The biggest mistake possible by a SCADA system integrator, whether in the area of RES or others, is making updates to the system under time pressure. Despite the implemented security protocols, time pressure causes an avalanche of serious errors such as lack of backups, no complete environmental tests. Ultimately, the system is not usable, and restoration more unavailability for the Customer. This mistake is typical for inexperienced integrator teams.

Is there a limit to the development of SCADA applications?

Probably yes, but we will not come to it for a long time, besides, new technologies move this border further and further. Personally, I see great hopes in artificial intelligence, especially in the field of reporting and forecasting.
For companies operating in the energy sector, changing regulatory requirements are a major challenge; the energy sector is changing and with it, the supervisory systems needs to change, so as to ensure, for example, a smooth achievement of the next stages of the start-up of facilities, i.e. EON, ION, and FON.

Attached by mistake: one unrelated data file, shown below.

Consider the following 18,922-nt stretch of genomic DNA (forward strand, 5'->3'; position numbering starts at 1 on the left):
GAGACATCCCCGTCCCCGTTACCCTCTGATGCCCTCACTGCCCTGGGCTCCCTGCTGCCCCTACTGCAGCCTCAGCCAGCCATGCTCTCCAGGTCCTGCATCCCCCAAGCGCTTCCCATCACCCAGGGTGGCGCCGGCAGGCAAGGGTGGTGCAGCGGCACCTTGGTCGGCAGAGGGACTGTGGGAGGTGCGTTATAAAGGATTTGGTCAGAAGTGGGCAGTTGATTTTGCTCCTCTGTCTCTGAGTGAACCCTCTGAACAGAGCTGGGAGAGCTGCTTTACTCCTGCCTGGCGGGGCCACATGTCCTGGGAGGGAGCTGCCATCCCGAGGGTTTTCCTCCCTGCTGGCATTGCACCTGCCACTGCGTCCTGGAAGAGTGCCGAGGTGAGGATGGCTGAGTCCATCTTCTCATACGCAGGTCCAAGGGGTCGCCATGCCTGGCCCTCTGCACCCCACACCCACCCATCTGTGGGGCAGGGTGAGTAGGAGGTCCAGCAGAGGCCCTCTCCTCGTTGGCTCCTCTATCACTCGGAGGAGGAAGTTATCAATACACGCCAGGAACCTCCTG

How many RES projects did you participate in and in what capacity?

Throughout almost 20 years of experience with SCADA systems, I had the pleasure to serve many roles in several hundred projects. I mean technical roles that require knowledge in the field of assembly, configuration and commissioning of the facility, project roles that require a creative and planning approach and managerial roles that require a leadership approach.

What is the key to successful implementation?

Well-recognized Customer needs, flawless assignment of roles in the project, flexible software and, above all, thorough knowledge of the process supported by the SCADA system and quick response to investor requirements.

On what kind of values does your team build its success?

Commitment, flexibility, responsibility. All that enriched with the vast experience we want to share with our Customers.

Mariusz Piotrowski



ul. Króla Zygmunta Augusta 24

15-136 Białystok (Polska)

Biuro Techniczne P&Q

ul. Jana Sobieskiego 27

81-781 Sopot (Polska)